Evolutionary physics: could Darwin have predicted the Airbus?

Researchers found that aircraft have evolved along a consistent path when key features are assessed
Concorde: an evolutionary dead-end

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The development of commercial aircraft since the early 20th century has followed an evolutionary path very similar to Darwinian evolution in biology, even though it is driven by human design and engineering skills rather than natural selection. That conclusion comes from an analysis in the Journal of Applied Physics, led by Adrian Bejan, an engineering professor at Duke University in the US.

The researchers found that aircraft from the Farman Goliath in 1919 to the latest Boeing 787 and Airbus A380 have evolved along a consistent path, when key features such as wing span, fuselage length, fuel load and body size are assessed. New technologies such as jet engines and materials such as carbon fibres have contributed to increasing efficiency but have not caused fundamental discontinuity.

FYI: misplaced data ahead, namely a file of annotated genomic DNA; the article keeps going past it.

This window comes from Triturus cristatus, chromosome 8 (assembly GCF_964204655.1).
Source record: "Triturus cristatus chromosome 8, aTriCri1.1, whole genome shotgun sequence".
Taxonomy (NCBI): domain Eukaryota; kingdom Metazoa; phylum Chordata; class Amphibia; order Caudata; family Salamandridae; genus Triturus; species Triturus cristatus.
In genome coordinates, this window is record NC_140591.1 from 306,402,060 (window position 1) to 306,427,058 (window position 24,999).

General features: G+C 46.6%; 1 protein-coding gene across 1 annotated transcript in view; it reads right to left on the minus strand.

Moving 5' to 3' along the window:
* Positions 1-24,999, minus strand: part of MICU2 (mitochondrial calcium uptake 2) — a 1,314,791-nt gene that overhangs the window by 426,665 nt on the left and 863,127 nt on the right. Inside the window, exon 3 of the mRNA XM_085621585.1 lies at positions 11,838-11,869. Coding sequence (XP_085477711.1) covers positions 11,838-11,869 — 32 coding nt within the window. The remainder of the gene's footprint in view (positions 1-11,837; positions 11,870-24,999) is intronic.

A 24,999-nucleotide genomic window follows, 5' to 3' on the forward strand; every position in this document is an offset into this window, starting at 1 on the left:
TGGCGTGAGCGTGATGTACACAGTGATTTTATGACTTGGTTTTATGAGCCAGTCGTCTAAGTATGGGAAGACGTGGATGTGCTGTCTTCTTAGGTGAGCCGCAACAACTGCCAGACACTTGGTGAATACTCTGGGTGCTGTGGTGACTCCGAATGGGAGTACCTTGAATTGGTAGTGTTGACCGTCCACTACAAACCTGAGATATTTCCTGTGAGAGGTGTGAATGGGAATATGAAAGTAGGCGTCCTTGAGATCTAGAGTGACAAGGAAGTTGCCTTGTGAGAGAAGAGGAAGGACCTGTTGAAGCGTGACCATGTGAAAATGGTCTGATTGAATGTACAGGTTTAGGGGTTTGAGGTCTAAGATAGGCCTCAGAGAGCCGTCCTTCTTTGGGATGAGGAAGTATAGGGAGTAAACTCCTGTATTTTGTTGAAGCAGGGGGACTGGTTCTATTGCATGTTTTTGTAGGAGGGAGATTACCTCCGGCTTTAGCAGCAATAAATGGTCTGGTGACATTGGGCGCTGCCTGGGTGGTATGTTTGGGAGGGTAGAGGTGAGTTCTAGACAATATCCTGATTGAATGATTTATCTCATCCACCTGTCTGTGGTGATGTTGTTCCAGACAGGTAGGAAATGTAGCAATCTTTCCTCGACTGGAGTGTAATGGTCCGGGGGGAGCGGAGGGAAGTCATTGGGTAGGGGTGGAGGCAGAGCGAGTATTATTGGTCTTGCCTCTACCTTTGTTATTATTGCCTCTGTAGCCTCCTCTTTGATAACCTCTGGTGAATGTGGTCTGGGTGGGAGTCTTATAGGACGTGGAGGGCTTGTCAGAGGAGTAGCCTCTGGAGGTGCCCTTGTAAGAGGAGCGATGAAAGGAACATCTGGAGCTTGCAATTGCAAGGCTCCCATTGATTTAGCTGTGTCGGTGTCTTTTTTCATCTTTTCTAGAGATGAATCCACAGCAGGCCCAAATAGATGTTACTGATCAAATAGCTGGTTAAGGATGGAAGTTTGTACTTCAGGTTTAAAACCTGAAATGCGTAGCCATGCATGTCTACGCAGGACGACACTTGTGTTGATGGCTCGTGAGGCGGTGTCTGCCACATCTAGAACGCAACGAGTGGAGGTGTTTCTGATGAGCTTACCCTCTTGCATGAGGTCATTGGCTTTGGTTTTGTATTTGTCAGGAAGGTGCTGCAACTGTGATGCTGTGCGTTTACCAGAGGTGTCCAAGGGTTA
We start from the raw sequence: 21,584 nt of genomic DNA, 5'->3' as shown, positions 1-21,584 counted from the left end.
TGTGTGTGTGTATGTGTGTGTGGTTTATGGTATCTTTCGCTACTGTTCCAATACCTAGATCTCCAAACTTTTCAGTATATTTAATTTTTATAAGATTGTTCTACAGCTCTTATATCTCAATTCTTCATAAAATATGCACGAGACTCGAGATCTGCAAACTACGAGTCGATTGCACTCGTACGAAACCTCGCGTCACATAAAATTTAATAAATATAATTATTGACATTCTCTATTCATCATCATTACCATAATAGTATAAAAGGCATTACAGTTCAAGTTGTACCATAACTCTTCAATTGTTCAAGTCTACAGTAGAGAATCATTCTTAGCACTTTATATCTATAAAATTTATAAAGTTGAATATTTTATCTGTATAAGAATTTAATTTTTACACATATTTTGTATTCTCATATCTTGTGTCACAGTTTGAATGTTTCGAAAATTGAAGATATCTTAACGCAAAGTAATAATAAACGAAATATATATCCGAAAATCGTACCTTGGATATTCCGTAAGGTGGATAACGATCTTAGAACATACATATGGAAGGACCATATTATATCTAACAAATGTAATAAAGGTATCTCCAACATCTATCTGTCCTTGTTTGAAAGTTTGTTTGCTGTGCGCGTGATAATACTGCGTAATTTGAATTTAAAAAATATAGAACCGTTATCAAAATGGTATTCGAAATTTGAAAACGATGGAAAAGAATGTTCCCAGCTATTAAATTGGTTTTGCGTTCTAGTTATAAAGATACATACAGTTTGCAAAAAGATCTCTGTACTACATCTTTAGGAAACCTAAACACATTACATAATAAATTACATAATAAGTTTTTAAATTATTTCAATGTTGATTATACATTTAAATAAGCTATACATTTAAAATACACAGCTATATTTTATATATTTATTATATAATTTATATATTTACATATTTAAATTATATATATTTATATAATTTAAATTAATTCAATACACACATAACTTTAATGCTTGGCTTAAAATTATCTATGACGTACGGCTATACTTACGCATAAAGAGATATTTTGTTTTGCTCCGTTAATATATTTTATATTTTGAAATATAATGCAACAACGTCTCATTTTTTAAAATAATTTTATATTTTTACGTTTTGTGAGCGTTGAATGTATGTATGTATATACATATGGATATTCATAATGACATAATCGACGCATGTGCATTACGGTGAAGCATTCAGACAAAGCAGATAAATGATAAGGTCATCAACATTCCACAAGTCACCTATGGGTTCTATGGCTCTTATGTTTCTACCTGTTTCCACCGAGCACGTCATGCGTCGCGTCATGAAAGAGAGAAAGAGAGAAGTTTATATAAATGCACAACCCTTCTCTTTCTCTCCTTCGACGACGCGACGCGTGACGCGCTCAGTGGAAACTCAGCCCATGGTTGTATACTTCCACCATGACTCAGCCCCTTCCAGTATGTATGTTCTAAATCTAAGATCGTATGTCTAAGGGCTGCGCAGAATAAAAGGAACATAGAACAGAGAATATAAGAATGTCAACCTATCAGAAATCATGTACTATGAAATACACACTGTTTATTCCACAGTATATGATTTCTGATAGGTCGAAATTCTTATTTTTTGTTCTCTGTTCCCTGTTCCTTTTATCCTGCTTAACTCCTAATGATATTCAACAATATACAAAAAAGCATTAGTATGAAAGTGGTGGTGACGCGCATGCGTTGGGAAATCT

“Evolution is a universal phenomenon encompassing technology, river basins and animal design alike,” comments Bejan, “and it is rooted in physics.”

The only outlier in the evolutionary history of passenger airliners was Concorde, a commercial failure. “The Concorde was too far off from the ratios that evolution has produced in passenger jets,” says Bejan. Its limited capacity, long fuselage, short wingspan, huge engines and poor fuel capacity ensured that it would be an evolutionary dead end. Looking to the future of aviation, the study suggests improvements in fuel efficiency but no radical design changes.

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